# Measuring the natural frequency of a spring-mass system driving force

I'm trying to find a way to use the equation 2.10 but I need ##\theta## and ##A_0##

##\theta## and A are determined by the inital position and velocity. Thus, if at x = 0 the velocity = 0, then A and ##\theta## = 0 ?

haruspex
Science Advisor
Homework Helper
Gold Member
2020 Award
I'm trying to find a way to use the equation 2.10 but I need ##\theta## and ##A_0##
No, you don't. You are only concerned with how the amplitude changes across one cycle, so you can choose the peaks and troughs, i.e. the cos term is +/-1.
If the amplitude at the first trough is ##Ae^{-\Gamma t/2}## then at the next peak it will be ##Ae^{-\Gamma (t+T/2)/2}##, where T is one period of the transient.
What is the ratio of those two expressions? What is that ratio according to my graph?

Do you mean that for low damping ##A = A_0 e^{(-\gamma/2)t}##

The ratio according to the graph seems to be ##-8/-3##, but what this ratio means?

Is it the attenuation per cycle.

Is the attenuation per cycle gamma?

Last edited:
haruspex
Science Advisor
Homework Helper
Gold Member
2020 Award
The ratio according to the graph seems to be ##-8/-3##, but what this ratio means?
Looks to me like the successive extremes are -8, +4, -2, +1... so for one complete cycle the amplitude is multiplied by 1/4.
As to the meaning algebraically, you did not answer this question:
What is the ratio of those two expressions?
... where the two expressions are for the amplitudes half a cycle apart.

##-2e^{(-\gamma(7/2))} / -8e^{(-\gamma/2)}##

But what does that mean?

How you get ##Ae^{-\gamma(t+T/2)/2}##

I still not sure why only this part ##Ae^{-\gamma/2}##.

##Ae^{-\gamma/2}## = ?

Last edited:
haruspex
Science Advisor
Homework Helper
Gold Member
2020 Award
##-2e^{(-\gamma(7/2))} / -8e^{(-\gamma/2)}##

But what does that mean?

How you get ##Ae^{-\gamma(t+T/2)/2}##

I still not sure why only this part ##Ae^{-\gamma/2}##.

##Ae^{-\gamma/2}## = ?
Having obtained the graph of the transient, we can see it oscillates. That means it is underdamped, and alpha in the transient term ##x(t)=Ce^{-\alpha t}## will be complex. This means the transient can be written in the form of eqn 2.11 at the link:
##x(t)=e^{-\Gamma t/2}(c\cos(\omega t)+d\sin(\omega t))##, where ##\omega^2 = \omega_0^2+\Gamma^2/4##.
For our purposes, it is more convenient to write the amplitude as ##C^2=c^2+d^2##, i.e. ##x(t)=Ce^{-\Gamma t/2}(\sin(\omega t+\phi))##.
The graph starts heading down from the origin, so ##\phi=\pi##.
If we focus on the maxima and minima, the sin() will be taking values +1 and -1, and the magnitude is just ##Ce^{-\Gamma t/2}##.
If the period is ##T=\frac{2\pi}{\omega}## and there is a trough at time t0 then the next peak is at time ##t_0+T/2##.
##x(t_0)=-Ce^{-\Gamma t_0/2}##, ##x(t_0+T/2)=Ce^{-\Gamma (t_0+T/2)/2}=Ce^{-\Gamma t_0/2}e^{-\Gamma T/4}##.
So what is ##|\frac{x(t_0+T/2)}{x(t_0)}|##?

Last edited:
• EpselonZero
haruspex
Science Advisor
Homework Helper
Gold Member
2020 Award
It occurred to me that having obtained approximate values for the various frequencies and amplitudes from my crude recreation of the transient, we could model it in a spreadsheet and tune them to get a really good reconstruction of the graph you started with.
So for the transient I plugged in:
- a period of 4 seconds
- a per cycle attenuation of 1/4 (i.e., each complete cycle reduces the amplitude by three quarters),
- an amplitude at one quarter cycle (t=1 second) of -8. (Making C negative meant I could drop the phase shift φ=π.)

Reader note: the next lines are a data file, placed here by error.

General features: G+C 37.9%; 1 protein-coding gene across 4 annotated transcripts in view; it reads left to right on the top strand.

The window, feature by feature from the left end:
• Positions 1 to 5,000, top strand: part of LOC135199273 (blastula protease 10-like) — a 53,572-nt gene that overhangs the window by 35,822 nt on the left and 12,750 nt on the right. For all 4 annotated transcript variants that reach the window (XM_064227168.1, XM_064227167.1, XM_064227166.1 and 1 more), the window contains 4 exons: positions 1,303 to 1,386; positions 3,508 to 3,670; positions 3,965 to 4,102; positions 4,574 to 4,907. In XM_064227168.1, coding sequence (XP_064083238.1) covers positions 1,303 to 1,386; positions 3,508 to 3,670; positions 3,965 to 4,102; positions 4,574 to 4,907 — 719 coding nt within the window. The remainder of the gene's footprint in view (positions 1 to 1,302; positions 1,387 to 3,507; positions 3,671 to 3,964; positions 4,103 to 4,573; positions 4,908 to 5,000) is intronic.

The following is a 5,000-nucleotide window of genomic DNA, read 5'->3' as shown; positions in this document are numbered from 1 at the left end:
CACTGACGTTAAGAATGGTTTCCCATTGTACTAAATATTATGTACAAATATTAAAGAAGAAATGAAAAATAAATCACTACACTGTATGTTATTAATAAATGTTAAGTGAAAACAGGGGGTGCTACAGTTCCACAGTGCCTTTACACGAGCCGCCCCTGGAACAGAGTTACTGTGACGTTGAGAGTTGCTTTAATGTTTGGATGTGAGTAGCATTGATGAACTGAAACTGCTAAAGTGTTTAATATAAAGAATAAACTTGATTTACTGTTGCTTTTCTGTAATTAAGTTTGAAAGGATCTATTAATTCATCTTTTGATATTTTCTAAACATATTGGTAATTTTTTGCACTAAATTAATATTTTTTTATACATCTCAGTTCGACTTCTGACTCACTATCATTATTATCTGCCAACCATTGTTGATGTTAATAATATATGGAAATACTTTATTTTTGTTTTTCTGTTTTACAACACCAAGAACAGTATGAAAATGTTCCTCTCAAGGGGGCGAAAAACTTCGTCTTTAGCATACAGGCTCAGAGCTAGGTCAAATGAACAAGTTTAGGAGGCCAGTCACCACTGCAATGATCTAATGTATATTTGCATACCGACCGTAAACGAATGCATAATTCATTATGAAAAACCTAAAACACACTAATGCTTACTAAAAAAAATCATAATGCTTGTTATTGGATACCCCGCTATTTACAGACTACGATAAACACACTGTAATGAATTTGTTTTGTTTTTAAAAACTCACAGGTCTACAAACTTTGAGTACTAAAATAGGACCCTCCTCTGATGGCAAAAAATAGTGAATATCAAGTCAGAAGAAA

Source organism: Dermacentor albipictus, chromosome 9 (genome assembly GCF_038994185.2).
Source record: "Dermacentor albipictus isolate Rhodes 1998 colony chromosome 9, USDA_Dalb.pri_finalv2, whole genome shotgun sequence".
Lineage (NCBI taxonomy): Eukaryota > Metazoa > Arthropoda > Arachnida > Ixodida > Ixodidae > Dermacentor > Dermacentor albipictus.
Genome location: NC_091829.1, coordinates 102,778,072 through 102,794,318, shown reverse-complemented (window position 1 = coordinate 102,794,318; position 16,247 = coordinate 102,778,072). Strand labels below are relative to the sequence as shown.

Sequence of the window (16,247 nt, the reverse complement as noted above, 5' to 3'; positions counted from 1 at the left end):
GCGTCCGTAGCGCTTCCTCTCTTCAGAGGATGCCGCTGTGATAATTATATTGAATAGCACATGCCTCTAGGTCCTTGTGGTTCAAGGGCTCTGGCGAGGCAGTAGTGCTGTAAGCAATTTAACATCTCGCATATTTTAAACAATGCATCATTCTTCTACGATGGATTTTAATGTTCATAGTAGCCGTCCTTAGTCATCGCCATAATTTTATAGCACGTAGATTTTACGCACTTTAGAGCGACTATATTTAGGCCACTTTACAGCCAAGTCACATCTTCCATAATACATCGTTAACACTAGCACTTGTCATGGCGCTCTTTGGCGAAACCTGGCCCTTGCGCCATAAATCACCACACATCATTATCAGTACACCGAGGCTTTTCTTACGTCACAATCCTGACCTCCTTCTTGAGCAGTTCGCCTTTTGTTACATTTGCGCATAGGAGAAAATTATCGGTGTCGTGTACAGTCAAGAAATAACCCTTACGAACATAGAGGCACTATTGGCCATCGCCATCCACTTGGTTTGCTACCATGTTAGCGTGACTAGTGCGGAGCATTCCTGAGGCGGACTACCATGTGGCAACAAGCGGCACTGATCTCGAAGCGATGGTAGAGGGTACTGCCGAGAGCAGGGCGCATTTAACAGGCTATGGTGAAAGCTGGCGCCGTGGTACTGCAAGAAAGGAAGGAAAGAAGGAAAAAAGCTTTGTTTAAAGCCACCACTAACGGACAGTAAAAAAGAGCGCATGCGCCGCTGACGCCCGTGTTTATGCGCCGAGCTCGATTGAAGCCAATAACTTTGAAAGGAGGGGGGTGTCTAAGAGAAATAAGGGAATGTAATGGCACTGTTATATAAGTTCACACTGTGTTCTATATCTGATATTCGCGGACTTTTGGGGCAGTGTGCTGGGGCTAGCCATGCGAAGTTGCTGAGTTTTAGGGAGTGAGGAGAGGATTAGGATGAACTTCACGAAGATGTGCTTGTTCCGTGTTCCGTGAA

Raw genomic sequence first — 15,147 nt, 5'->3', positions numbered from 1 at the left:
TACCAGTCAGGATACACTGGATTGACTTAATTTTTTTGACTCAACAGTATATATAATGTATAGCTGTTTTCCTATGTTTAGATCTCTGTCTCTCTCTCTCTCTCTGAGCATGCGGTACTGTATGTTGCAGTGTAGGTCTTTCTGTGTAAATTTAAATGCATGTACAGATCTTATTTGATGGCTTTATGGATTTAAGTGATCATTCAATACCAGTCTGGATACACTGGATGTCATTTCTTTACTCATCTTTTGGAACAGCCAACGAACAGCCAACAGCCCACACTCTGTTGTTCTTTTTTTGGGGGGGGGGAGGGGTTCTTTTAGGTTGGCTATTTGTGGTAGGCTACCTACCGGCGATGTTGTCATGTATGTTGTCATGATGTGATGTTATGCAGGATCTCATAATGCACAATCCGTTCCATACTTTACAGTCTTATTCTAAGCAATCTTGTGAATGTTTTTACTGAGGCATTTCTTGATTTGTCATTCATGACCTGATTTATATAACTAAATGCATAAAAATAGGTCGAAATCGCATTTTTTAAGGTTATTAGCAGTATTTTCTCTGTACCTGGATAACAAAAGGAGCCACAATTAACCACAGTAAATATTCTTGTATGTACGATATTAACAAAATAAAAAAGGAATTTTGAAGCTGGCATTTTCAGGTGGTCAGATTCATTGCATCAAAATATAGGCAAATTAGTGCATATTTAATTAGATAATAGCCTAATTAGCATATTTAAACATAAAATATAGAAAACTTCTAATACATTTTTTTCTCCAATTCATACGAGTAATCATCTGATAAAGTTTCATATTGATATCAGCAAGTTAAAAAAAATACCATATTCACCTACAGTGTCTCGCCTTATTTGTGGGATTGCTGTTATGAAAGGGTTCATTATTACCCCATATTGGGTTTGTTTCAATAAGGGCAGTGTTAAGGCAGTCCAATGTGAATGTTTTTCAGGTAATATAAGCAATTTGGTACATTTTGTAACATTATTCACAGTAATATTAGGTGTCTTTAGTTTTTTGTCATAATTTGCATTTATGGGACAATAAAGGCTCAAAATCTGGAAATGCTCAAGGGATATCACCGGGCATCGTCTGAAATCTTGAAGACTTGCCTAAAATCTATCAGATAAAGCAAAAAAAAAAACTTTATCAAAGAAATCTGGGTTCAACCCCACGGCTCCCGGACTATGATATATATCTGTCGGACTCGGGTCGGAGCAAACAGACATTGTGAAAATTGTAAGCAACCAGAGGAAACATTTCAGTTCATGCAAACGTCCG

and for the steady state portion:
- a period of 1 second
- an amplitude of 2.8 (roughly)
- a phase of 0 (i.e. just sin(wdt)).

With no tweaking at all, it produced: Look familiar?

• EpselonZero
So what is ##|\frac{x(t_0+T/2)}{x(t_0)}|##?

Even with all your explanation I don't know what is that.

##x(t_0) = -Ce^{\Gamma t_0/2}##

If C is the amplitude (-8). Where's x at t=0. In my head at t=0 x = 0.

With the values above did you find ##\omega_0## ?

haruspex
Science Advisor
Homework Helper
Gold Member
2020 Award
Even with all your explanation I don't know what is that.
Just plug in the expressions I gave for x(t0) and x(t0+T/2) in the preceding line.
##x(t_0) = -Ce^{\Gamma t_0/2}##

If C is the amplitude (-8). Where's x at t=0. In my head at t=0 x = 0.

With the values above did you find ##\omega_0## ?
I defined t0 as the time of the first minimum. It is not t=0.
Yes, I found ##\omega_0##.

Just plug in the expressions I gave for x(t0) and x(t0+T/2) in the preceding line.

##\frac{C^e{-\Gamma t_0/2}e^{-\Gamma T/4}}{-Ce^{-\Gamma t_0/2}} = 4/-8##

##\Gamma = 0.69##

Like that?

haruspex
Science Advisor
Homework Helper
Gold Member
2020 Award
##\frac{Ce^{-\Gamma t_0/2}e^{-\Gamma T/4}}{-Ce^{-\Gamma t_0/2}} = 4/-8##

##\Gamma = 0.69##

Like that?
Yes.

So basically, ##\Gamma## is how the system decrease "speed"?

haruspex
Science Advisor
Homework Helper
Gold Member
2020 Award
So basically, ##\Gamma## is how the system decrease "speed"?
It's how the transient dies away, allowing the period to be controlled by the driving force. It continues to affect the amplitude.

I love you! Seriously big big thanks

one more thing if you want. ##A(\omega_d) = 2.8## is that correct?

haruspex
Science Advisor
Homework Helper
Gold Member
2020 Award
I love you! Seriously big big thanks

one more thing if you want. ##A(\omega_d) = 2.8## is that correct?
That's how it looks on the graph you posted.
I encourage you to try to repeat the path I took: observe that the general equation is the sum of a decaying oscillation and a steady oscillation; deduce the steady oscillation parameters from the right hand part of the graph; subtract the equation for the steady part from the graph as a whole to reveal the transient oscillation; from the period and attenuation of the transient deduce its parameters; recreate the curve in a spreadsheet using the parameters calculated.